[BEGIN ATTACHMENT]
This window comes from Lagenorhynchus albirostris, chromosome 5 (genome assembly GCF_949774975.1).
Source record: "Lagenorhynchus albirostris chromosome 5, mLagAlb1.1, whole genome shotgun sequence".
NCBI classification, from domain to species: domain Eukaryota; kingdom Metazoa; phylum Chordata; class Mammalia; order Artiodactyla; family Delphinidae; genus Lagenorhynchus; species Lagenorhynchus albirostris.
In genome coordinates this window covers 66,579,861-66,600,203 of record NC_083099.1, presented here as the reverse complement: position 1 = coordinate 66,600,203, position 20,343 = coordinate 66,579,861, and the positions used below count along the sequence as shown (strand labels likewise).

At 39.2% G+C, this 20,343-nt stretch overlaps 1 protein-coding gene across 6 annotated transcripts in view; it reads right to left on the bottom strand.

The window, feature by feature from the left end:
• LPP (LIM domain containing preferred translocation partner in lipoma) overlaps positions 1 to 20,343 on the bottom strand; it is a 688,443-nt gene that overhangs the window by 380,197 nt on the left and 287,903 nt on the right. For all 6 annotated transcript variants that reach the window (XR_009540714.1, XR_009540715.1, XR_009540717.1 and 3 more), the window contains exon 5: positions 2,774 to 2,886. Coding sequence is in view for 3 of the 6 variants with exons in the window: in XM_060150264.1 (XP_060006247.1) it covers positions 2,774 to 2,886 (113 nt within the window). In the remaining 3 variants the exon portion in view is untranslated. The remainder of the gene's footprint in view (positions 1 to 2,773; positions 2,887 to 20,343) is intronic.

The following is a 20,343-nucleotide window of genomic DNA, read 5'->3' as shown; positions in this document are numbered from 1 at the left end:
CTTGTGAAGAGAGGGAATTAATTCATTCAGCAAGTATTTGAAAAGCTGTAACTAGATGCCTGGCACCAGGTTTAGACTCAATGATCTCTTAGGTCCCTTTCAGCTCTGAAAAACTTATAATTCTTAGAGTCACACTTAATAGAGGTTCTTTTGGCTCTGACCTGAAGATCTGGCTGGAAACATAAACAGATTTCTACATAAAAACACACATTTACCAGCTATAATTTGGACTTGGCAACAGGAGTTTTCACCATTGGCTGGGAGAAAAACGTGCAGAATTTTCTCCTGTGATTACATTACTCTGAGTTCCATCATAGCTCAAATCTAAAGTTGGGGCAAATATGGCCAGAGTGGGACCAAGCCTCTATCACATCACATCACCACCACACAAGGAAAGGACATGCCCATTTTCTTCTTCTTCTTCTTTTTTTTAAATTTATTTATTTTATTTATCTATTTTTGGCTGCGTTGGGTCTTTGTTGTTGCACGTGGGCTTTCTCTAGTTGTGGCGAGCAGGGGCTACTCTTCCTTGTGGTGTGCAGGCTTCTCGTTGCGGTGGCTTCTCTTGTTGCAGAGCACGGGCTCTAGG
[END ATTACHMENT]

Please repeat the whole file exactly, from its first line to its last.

This window comes from Lagenorhynchus albirostris, chromosome 5 (genome assembly GCF_949774975.1).
Source record: "Lagenorhynchus albirostris chromosome 5, mLagAlb1.1, whole genome shotgun sequence".
NCBI classification, from domain to species: domain Eukaryota; kingdom Metazoa; phylum Chordata; class Mammalia; order Artiodactyla; family Delphinidae; genus Lagenorhynchus; species Lagenorhynchus albirostris.
In genome coordinates this window covers 66,579,861-66,600,203 of record NC_083099.1, presented here as the reverse complement: position 1 = coordinate 66,600,203, position 20,343 = coordinate 66,579,861, and the positions used below count along the sequence as shown (strand labels likewise).

At 39.2% G+C, this 20,343-nt stretch overlaps 1 protein-coding gene across 6 annotated transcripts in view; it reads right to left on the bottom strand.

The window, feature by feature from the left end:
• LPP (LIM domain containing preferred translocation partner in lipoma) overlaps positions 1 to 20,343 on the bottom strand; it is a 688,443-nt gene that overhangs the window by 380,197 nt on the left and 287,903 nt on the right. For all 6 annotated transcript variants that reach the window (XR_009540714.1, XR_009540715.1, XR_009540717.1 and 3 more), the window contains exon 5: positions 2,774 to 2,886. Coding sequence is in view for 3 of the 6 variants with exons in the window: in XM_060150264.1 (XP_060006247.1) it covers positions 2,774 to 2,886 (113 nt within the window). In the remaining 3 variants the exon portion in view is untranslated. The remainder of the gene's footprint in view (positions 1 to 2,773; positions 2,887 to 20,343) is intronic.

The following is a 20,343-nucleotide window of genomic DNA, read 5'->3' as shown; positions in this document are numbered from 1 at the left end:
CTTGTGAAGAGAGGGAATTAATTCATTCAGCAAGTATTTGAAAAGCTGTAACTAGATGCCTGGCACCAGGTTTAGACTCAATGATCTCTTAGGTCCCTTTCAGCTCTGAAAAACTTATAATTCTTAGAGTCACACTTAATAGAGGTTCTTTTGGCTCTGACCTGAAGATCTGGCTGGAAACATAAACAGATTTCTACATAAAAACACACATTTACCAGCTATAATTTGGACTTGGCAACAGGAGTTTTCACCATTGGCTGGGAGAAAAACGTGCAGAATTTTCTCCTGTGATTACATTACTCTGAGTTCCATCATAGCTCAAATCTAAAGTTGGGGCAAATATGGCCAGAGTGGGACCAAGCCTCTATCACATCACATCACCACCACACAAGGAAAGGACATGCCCATTTTCTTCTTCTTCTTCTTTTTTTTAAATTTATTTATTTTATTTATCTATTTTTGGCTGCGTTGGGTCTTTGTTGTTGCACGTGGGCTTTCTCTAGTTGTGGCGAGCAGGGGCTACTCTTCCTTGTGGTGTGCAGGCTTCTCGTTGCGGTGGCTTCTCTTGTTGCAGAGCACGGGCTCTAGG